Addressing the root causes of recurrent crises is not only better than only responding to the consequences of crises, it is also much cheaper.
-European Commission, 2012
The Global Hunger Index (GHI) is a tool designed to comprehensively measure and track hunger globally and by region and country.1 Calculated each year by the International Food Policy Research Institute (IFPRI), the GHI highlights successes and failures in hunger reduction and provides insights into the drivers of hunger, and food and nutrition insecurity. By raising awareness and understanding of regional and country differences, the GHI, it is hoped, will trigger actions to reduce hunger.
A number of different indicators can be used to measure hunger (Box 1.1). To reflect the multidimensional nature of hunger, the GHI combines three equally weighted indicators into one index:
- Undernourishment: the proportion of undernourished people as a percentage of the population (reflecting the share of the population with insufficient caloric intake)
- Child underweight: the proportion of children younger than age five who are underweight (that is, have low weight for their age, reflecting wasting, stunted growth, or both), which is one indicator of child undernutrition
- Child mortality: the mortality rate of children younger than age five (partially reflecting the fatal synergy of inadequate food intake and unhealthy environments).2
Box 1.1 Concepts of Hunger
The terminology used to refer to different concepts of hunger can be confusing. “Hunger” is usually understood to refer to the discomfort associated with lack of food. FAO defines food deprivation, or “undernourishment,” as the consumption of fewer than about 1,800 kilocalories a day—the minimum that most people require to live a healthy and productive life.*
“Undernutrition” goes beyond calories and signifies deficiencies in any or all of the following: energy, protein, or essential vitamins and minerals. Undernutrition is the result of inadequate intake of food—in terms of either quantity or quality—poor utilization of nutrients due to infections or other illnesses, or a combination of these factors; these in turn are caused by household food insecurity; inadequate maternal health or child care practices; or inadequate access to health services, safe water, and sanitation.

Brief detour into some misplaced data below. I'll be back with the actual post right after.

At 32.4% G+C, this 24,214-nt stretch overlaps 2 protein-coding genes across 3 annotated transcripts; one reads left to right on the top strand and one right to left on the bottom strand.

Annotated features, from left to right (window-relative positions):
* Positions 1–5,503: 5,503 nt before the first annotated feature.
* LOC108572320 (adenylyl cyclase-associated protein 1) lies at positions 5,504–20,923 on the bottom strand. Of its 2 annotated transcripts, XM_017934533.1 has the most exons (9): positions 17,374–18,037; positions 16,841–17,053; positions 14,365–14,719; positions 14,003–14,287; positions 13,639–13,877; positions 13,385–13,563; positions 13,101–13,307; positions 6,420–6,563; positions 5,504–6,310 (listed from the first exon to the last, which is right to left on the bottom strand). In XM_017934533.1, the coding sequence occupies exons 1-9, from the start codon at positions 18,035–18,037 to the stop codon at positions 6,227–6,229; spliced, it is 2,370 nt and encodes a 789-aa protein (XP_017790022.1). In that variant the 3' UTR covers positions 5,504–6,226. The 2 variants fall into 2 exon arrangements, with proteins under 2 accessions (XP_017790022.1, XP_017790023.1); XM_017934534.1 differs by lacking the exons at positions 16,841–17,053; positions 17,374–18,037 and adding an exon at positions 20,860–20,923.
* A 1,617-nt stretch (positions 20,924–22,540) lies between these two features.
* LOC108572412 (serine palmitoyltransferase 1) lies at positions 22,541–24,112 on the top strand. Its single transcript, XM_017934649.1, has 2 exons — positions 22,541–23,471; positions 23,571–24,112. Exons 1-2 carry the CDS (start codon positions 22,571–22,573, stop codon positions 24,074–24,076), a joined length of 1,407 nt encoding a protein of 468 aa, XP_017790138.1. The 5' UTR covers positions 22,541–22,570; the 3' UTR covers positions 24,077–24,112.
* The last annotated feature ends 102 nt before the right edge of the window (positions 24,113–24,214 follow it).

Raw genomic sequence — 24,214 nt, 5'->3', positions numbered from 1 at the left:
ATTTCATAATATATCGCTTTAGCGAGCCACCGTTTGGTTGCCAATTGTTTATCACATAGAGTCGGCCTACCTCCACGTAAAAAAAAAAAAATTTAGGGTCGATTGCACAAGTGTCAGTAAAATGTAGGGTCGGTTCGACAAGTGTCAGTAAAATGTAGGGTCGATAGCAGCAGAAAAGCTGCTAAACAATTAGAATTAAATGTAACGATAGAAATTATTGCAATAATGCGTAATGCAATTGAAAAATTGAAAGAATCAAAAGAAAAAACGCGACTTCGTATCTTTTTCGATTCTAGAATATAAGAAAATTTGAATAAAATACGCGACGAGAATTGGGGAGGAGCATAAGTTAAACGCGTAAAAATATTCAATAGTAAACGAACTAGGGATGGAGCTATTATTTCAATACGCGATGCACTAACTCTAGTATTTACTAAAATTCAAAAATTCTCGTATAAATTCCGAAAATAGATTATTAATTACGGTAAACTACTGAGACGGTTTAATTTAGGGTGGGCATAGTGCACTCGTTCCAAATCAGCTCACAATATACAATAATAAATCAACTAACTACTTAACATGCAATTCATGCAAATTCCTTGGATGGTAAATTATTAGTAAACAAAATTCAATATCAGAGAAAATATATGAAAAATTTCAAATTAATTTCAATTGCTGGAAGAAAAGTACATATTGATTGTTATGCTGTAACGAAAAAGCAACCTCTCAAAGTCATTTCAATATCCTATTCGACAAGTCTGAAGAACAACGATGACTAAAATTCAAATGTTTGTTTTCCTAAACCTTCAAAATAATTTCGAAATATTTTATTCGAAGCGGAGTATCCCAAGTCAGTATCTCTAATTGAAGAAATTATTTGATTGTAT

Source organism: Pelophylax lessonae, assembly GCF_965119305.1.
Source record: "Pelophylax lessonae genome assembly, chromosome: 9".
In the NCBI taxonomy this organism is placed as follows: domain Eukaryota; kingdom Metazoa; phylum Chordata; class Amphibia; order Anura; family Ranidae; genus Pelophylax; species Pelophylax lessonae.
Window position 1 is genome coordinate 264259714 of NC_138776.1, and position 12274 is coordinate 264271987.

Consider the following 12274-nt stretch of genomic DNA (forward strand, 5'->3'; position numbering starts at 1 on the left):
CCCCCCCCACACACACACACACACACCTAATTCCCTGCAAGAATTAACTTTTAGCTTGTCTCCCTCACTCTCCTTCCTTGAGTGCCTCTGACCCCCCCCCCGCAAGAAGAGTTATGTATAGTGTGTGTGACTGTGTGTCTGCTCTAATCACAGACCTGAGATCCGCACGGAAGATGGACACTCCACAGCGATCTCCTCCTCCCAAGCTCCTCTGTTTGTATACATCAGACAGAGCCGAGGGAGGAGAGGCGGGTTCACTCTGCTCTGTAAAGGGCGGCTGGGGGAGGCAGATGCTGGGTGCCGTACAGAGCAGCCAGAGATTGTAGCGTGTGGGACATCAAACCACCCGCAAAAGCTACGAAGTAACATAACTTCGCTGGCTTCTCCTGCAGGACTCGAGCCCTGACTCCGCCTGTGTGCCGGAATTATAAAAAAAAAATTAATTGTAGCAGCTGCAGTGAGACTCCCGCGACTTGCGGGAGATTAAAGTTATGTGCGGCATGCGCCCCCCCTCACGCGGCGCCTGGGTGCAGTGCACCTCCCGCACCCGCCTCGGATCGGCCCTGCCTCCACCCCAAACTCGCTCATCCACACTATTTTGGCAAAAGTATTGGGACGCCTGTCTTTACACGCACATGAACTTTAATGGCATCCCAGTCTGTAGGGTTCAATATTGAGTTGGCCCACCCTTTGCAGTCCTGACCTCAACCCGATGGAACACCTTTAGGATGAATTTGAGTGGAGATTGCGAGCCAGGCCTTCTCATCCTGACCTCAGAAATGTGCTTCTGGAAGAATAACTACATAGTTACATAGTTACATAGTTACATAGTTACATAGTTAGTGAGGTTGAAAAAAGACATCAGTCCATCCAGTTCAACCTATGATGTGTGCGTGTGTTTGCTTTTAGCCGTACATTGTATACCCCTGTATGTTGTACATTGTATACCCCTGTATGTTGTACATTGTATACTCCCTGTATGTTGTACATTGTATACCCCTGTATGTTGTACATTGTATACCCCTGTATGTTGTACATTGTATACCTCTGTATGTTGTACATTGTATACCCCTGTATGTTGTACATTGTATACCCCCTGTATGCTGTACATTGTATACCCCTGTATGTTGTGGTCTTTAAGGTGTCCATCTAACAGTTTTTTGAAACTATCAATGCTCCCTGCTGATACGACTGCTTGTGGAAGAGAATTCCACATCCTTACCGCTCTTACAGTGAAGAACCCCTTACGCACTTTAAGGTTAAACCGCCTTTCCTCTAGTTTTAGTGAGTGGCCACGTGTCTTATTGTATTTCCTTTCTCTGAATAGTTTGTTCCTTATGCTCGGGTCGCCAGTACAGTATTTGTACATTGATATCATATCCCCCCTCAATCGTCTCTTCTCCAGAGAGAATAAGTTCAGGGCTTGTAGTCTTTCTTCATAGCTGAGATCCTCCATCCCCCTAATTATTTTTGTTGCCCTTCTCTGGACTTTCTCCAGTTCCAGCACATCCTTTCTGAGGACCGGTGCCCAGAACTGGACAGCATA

“Malnutrition” refers more broadly to both undernutrition (problems of deficiencies) and overnutrition (problems of unbalanced diets, such as consumption of too many calories in relation to requirements with or without low intake of micronutrient-rich foods). In this report, “hunger” refers to the index based on the three component indicators described on this page.* FAO considers the composition of a population by age and sex to calculate its average minimum energy requirement, which varies by country (from about 1,650 to more than 2,000 kilocalories per person per day for 2010–2012 according to FAO 2013a). The country’s average minimum energy requirement is used to estimate undernourishment (FAO 2012).
This multidimensional approach to measuring hunger offers several advantages. It reflects the nutrition situation not only of the population as a whole, but also of a physiologically vulnerable group—children—for whom a lack of nutrients leads to a high risk of illness, poor physical and cognitive development, or death. In addition, combining independently measured indicators reduces the effects of random measurement errors.3
The 2013 GHI has been calculated for 120 countries for which data on the three component indicators are available and for which measuring hunger is considered most relevant. The GHI calculation excludes some higher-income countries because the prevalence of hunger there is very low.
The GHI is only as current as the data for its three component indicators. This year’s GHI reflects the most recent available country-level data for the three component indicators spanning the period 2008 to 2012. It is thus a snapshot not of the present, but of the recent past. For some countries, such as Afghanistan, the Democratic Republic of Congo, Iraq, Myanmar, Papua New Guinea, and Somalia, lack of data on undernourishment prevents the calculation of GHI scores.4
The GHI scores are based on source data that are continually revised by the United Nations agencies responsible for their compilation, and each year’s GHI report reflects these revisions. While these revisions result in improvements in the data, they also mean that the GHI scores from different years’ reports are not comparable with one another. This year’s report contains GHI scores for four other reference periods—1990, 1995, 2000, and 2005—besides the most recent GHI, and so expands the scope of the trend analyses in comparison with previous reports.